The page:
No matter their current situation, Puerto Ricans are largely happy the MLB series is happening, and that Puerto Rican players are returning at this crucial time. MLB could not have known the circumstances these games would be played under when it first announced the teams and dates last June, but the series is resonating with people who desperately need a break.
Sanchez said that increased tourism could help create future opportunities for lower profile sports on the island. She specifically cited Alex Cora’s clause in his managerial contract with the Red Sox that guaranteed a relief trip, one that donated 10 tons of supplies to the island and $200,000 to Cora’s hometown of Caguas to help restore electricity. In tandem with MLB and this series, her department is offering clinics for players between 14 and 18 years old in multiple municipalities.
Other events have been held on the island since Maria hit — including an Iron Man, and an unofficial PGA Tour event — but Campos is excited for the magnitude of the Indians-Twins series, and the boost it will provide now that the island is better prepared to welcome visitors.
For all of the fury that Valliere carries about the ways in which government has failed Puerto Rico, he was grateful for what MLB owners and players have done, and are still doing, to help those in need on the island. His only complaint was that more of them could have followed the lead of Astros owner Jim Crane, who deployed a plane full of supplies within weeks of the hurricane (“I wish everyone would have done the same thing”). But, he acknowledges, overall he thinks MLB has showed an incredible display of support.
“They have done an amazing job, OK? They’re going to continue doing it because one of the things we do have is we just love our island. We love our people and we do whatever it takes to get it back to normal. And they’re doing a heck of a job.”
The most unabashed excitement I’d heard in Valliere’s voice throughout multiple conversations was when he praised the two-game series.
“We need things like that, because it will take your mind off of all the problems that we have and we get a week,” Valliere said. “A week of happiness. Because we do have kids that are athletes, and we’ve got players like Francisco Lindor and Roberto Perez and Eddie Rosario ... and Eddie Vargas and I’m just mentioning a couple. They’re going to be here and it’s going to be the first time, and I’ll bet you their hearts are beating probably a thousand times harder than they used to because they want to play in front of people.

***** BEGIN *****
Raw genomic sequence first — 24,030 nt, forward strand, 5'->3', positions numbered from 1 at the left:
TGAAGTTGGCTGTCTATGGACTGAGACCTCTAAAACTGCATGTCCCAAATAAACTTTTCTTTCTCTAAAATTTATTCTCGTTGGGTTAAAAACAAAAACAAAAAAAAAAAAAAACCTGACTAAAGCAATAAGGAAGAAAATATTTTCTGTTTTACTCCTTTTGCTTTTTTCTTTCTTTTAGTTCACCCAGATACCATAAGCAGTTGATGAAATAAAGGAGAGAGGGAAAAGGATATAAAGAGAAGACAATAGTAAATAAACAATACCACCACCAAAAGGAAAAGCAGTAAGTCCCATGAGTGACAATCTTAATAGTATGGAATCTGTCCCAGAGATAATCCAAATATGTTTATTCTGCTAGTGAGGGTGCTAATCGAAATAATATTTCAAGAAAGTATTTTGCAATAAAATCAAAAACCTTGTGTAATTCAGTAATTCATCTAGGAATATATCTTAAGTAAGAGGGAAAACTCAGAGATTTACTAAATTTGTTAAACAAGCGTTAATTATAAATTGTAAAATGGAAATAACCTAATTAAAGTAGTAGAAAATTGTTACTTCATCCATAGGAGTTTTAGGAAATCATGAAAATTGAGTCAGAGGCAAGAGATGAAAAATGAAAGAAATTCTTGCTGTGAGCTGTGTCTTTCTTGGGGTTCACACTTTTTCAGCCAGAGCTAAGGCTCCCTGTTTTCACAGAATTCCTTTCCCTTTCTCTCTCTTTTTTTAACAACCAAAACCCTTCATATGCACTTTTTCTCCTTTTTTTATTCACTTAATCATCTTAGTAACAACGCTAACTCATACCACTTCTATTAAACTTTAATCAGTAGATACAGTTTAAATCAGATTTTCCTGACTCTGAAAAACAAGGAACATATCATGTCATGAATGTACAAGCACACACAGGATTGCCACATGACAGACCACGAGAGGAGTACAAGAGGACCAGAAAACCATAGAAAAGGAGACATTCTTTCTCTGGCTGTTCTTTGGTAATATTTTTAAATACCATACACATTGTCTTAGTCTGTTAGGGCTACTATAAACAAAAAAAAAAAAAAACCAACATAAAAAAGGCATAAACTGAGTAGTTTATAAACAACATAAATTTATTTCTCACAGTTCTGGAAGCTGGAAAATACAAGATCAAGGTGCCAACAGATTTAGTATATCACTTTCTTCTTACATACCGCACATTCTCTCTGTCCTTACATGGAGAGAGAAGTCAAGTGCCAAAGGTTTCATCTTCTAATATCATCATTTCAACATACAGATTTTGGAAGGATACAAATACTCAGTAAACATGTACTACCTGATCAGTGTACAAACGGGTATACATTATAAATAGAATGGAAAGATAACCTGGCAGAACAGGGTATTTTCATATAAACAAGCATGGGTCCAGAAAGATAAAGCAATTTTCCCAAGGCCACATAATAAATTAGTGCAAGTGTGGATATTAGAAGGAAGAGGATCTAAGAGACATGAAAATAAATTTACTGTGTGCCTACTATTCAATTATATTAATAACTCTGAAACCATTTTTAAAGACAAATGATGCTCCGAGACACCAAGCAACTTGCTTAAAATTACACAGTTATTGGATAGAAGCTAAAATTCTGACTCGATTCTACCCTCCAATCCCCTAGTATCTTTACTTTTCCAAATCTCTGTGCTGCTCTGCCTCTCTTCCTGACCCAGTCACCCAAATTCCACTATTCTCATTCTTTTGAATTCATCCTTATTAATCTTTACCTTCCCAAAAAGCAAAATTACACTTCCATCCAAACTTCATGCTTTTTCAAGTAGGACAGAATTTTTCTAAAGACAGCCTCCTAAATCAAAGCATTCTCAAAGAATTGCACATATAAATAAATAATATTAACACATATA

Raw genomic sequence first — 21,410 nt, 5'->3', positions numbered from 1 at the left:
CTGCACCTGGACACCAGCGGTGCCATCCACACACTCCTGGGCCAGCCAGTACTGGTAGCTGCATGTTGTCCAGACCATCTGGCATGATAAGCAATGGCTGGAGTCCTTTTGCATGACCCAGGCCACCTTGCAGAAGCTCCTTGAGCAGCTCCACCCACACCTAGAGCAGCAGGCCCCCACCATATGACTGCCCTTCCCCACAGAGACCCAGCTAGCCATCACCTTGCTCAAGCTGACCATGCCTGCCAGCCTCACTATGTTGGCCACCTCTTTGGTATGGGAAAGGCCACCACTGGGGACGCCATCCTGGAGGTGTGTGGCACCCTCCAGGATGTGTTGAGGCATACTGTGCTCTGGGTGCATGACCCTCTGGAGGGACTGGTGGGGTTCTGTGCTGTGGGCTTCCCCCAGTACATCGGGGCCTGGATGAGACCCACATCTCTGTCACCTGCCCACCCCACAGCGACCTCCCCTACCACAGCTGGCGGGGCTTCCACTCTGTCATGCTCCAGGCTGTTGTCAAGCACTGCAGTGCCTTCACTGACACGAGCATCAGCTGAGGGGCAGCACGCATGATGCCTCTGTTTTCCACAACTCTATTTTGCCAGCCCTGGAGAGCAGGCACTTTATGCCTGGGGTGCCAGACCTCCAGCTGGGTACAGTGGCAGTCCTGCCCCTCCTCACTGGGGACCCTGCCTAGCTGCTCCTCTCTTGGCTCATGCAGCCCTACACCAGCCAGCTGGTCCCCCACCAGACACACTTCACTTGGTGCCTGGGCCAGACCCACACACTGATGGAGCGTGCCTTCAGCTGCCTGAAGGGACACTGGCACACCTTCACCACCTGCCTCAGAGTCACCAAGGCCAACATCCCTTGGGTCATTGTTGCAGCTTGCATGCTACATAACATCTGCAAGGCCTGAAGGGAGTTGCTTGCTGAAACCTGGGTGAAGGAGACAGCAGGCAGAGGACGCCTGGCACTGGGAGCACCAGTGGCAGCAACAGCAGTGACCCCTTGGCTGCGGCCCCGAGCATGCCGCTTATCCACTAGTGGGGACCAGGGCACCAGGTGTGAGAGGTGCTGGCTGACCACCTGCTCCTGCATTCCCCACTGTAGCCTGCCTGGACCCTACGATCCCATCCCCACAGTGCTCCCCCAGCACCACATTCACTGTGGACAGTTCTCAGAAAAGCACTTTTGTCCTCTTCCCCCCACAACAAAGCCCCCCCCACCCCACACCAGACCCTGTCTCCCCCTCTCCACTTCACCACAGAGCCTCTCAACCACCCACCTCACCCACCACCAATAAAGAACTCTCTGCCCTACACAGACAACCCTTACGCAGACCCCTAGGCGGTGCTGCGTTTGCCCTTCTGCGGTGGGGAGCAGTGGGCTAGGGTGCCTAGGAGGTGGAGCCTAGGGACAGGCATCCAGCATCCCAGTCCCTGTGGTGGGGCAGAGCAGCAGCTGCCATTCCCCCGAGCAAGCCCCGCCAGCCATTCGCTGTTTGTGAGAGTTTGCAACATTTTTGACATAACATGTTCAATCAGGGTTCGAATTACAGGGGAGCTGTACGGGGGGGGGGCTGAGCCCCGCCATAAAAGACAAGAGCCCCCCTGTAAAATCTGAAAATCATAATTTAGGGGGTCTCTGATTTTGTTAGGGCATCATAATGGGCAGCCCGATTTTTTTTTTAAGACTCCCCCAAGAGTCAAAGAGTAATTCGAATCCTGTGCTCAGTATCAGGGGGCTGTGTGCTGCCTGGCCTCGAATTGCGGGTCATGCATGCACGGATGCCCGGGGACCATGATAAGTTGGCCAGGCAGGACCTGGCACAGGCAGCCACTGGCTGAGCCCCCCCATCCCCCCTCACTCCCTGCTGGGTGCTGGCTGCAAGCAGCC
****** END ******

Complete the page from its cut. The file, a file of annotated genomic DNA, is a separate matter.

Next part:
”Just to bring a little bit of hope and happiness to us, that’s all that matters right now.”
Hurricane season is mere weeks away, and it’s impossible to predict what setbacks could arise over the next few months. The phrase that came up most often in conversations with Valliere and others is that the communities will keep working. They’re working together, working as a team, working for the kids, and “working their butts off” to get back to some kind of normal.
In Mayaguez, Pagan-Trinidad is already helping his community prepare for next time, despite how tough it is to imagine that this might happen again. Students are learning practical applications of their civil engineering studies — how to create hydro power in emergency conditions, for one — and the area is planning how to live for months without clean water, or how to get through the early stages of an emergency more effectively knowing they won’t be able to communicate with other parts of the island for multiple weeks.
Puerto Ricans are resilient, one of the first things they will tell you when looking back on the last seven months. Bernie Williams said as much back in November when I asked him what struck him most when visiting his hometown for the first time after Maria.
“People still manage to find happiness,” he said. “In the midst of this tragedy they still find a way to make humor in light of the fact that they are going through one of the worst natural disasters that have hit the island in the past hundred years … It was like they’re mad and ready to get going. To pick themselves up and dust themselves off and just keep going.”
Williams is singing the national anthem to start the series and Carlos Beltran is throwing out the first pitch. They’ll be leading off two days of excitement for fans all across the island. Two days for fans to be distracted from hardships on the ground, the lack of basic necessities and all of the problems still gnawing at the back of their minds waiting to be solved.
Then after it’s over, when both team planes have been packed up and pointed back to the mainland so that the Indians and Twins can continue their seasons, Puerto Rico will get back to the many problems at hand. Because there’s still so much work to be done.